Political Chessboard acknowledges that many political pundits have undertaken to draw up accounts of who will be our fifth president.
I have Therefore carefully investigated everything from the beginning. This is my final submission; if the little children do not know your strategic manifesto, you must work harder for the remaining 13 months to the General Election. Let me explain.
In the initial verses of Matthew Chapter 18, Jesus admonished his followers that unless they become like children, they will miss the kingdom of heaven. So likewise, the presidential aspirants whose 2022 manifestos are not memorable to young children will not see the political kingdom. So why do I say that?
Let’s examine the past, starting with the 2013 presidential election. This election saw two horses fight on the political ring. These were the Jubilee alliance and CORD coalition. Can you remember what roadmap each of the two sides gave Kenyans?
Let me talk of the strategic political roadmaps we call manifestos. Manifestoes constitute key policies and vision of any political organisation; what they want to implement to bring transformation in a country when they come to power.
If your promise or your political manifesto is made of ordinary things like fighting corruption, revamping the economy, building infrastructure, ending ethnicity, among other political clinches, you are politically failing.
If your competitor can promise whatever you have articulated as your roadmap without fear of infringing on your political copyright, your promises are lacklustre. A strategic political commitment, whether based on truth or a lie, should be politically copyrightable. Period!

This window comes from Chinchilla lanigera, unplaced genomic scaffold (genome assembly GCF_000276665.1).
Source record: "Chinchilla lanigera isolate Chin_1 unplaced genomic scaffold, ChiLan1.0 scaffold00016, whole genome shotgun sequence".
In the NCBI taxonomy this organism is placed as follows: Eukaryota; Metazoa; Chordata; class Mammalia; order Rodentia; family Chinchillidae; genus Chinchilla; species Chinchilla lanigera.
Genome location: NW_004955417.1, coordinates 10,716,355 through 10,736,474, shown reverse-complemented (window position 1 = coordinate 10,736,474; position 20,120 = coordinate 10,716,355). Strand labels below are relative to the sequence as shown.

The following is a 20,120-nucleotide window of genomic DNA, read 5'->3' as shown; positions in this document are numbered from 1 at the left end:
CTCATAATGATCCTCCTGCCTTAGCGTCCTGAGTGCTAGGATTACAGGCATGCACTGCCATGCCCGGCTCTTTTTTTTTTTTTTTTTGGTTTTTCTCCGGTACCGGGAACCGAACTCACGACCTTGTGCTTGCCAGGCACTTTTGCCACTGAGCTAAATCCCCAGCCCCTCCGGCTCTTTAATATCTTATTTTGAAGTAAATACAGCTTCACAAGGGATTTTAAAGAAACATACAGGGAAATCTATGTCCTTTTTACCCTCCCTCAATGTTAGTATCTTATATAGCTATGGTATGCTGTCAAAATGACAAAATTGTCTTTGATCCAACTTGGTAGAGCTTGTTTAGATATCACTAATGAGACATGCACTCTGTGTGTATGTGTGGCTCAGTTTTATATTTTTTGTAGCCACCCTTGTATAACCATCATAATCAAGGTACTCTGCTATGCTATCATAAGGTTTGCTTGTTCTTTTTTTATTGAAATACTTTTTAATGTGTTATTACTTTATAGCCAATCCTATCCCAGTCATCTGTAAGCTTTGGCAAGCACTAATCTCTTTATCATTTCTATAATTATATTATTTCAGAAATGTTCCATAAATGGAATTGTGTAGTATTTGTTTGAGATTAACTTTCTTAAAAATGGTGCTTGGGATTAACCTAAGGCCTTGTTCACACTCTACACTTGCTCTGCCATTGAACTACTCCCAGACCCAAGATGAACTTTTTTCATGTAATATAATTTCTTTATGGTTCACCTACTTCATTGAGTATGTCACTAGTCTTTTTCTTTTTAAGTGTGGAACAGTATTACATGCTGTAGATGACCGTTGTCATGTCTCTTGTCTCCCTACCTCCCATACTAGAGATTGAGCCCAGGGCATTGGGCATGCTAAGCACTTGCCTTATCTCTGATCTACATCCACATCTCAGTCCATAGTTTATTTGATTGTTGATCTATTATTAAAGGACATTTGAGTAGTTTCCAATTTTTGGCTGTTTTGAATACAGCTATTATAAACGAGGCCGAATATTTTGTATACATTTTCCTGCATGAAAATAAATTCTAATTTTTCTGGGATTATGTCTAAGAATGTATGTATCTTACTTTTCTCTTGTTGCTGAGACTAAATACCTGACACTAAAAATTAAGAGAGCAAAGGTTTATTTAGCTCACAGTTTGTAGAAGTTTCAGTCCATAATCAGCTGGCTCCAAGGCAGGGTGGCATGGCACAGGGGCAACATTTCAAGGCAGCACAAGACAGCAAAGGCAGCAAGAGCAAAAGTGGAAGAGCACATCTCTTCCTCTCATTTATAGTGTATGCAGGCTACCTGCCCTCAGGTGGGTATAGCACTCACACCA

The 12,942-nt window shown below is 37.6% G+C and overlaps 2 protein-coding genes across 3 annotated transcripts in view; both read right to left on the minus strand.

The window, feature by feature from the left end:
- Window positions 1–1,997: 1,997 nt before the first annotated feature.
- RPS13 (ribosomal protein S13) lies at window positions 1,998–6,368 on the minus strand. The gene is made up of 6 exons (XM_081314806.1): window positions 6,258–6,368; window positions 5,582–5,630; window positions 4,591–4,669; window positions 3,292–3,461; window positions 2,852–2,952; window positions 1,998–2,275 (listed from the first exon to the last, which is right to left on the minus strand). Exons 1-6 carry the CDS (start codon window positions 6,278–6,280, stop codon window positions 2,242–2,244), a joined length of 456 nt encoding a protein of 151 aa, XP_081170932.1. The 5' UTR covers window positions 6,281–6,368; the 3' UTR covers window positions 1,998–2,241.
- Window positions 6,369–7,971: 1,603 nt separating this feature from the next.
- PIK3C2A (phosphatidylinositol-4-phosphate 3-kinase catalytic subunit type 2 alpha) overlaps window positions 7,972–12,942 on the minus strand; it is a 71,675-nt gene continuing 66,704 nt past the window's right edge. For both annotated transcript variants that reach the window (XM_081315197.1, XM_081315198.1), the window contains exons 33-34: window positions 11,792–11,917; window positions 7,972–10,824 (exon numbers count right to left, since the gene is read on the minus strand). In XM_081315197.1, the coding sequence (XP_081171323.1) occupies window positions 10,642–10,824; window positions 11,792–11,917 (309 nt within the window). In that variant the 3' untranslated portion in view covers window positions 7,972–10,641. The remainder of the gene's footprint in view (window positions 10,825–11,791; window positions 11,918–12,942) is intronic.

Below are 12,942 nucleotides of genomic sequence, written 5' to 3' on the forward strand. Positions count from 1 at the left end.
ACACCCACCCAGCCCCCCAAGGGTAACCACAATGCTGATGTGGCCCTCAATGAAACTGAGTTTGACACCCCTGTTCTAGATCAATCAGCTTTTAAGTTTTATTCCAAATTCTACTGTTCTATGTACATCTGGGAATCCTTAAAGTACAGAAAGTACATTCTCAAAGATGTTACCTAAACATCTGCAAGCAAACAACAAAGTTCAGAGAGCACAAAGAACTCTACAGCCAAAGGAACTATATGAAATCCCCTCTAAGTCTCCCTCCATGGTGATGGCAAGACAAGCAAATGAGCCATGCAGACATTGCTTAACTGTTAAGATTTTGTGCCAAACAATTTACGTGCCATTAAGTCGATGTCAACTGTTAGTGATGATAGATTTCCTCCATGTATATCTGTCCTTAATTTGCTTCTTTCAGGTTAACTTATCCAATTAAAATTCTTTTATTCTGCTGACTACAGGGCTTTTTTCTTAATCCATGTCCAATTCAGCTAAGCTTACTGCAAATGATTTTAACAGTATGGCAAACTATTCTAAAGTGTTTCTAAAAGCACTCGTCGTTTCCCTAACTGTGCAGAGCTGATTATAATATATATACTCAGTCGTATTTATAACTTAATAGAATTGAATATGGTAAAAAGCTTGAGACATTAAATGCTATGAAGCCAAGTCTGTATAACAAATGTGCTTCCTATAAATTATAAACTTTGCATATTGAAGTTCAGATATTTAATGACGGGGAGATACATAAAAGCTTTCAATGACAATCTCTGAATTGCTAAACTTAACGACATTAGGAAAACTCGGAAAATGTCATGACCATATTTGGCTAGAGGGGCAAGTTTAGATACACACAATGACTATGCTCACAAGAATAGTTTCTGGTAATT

For example, in 2013, Jubilee had a unique flagship project – the laptop project for school children. No other political camp could copy the same. It was unique to them. Can you remember any such unique strategic promise on the side of CORD? You can’t!
That’s it. But it doesn’t mean that they had no promises; actually, they had a handful of ordinary promises.
CORD launched a concomitant campaign for nullification and sabotage of Jubilee’s promises. Amid the poorly communicated strategy, CORD regurgitated the ordinary promises.
The Jubilee alliance presented them with a narrative of analogue-versus-digital; the CORD side was lured into spending the whole campaign period opposing the narrative and capitalising on how UhuRuto should be jailed in ICC.
In fact, the CORD rallies saw high frequencies of Jubilee, Uhuru and Ruto mentions than ‘CORD’ and ‘Raila’ and ‘Kalonzo’. The same group, rebranded as NASA, repeated the same iniquities toward the 2017 elections.
When Jubilee was marketing its Big Four agenda as a unique political strategy, the National Super Alliance (NASA) were trading ‘NASA hao’, ‘tibim’ and ‘tialala’, and barely two months to the elections, had not published their manifesto. But, sorry, they had some promises; to jail corruption suspects, solve historical injustices, unite communities and form an inclusive government.
Notably, both sides pledged to boost education, healthcare, industrialisation, economy, build infrastructure, fight corruption and create jobs for the youth and activate meritocracy.
That said, I am not saying Jubilee are the best – but during the two campaign periods, they showed better political strategies than their competitors. We have approximately 13 months to August 9, 2022 General Election. Ruto and his team have designed a copyrightable strategy that they call bottom-up economic model.
Raila’s 15-point blueprint he has been selling for two days is a clichéd political promise – it’s a copy-paste of the 2013 and 2017 promises. Can they be clothed in a new political wrap that’s exclusive, politically copyrightable and memorable? Let those who have ears to hear utilise the knowledge from the political heavens.
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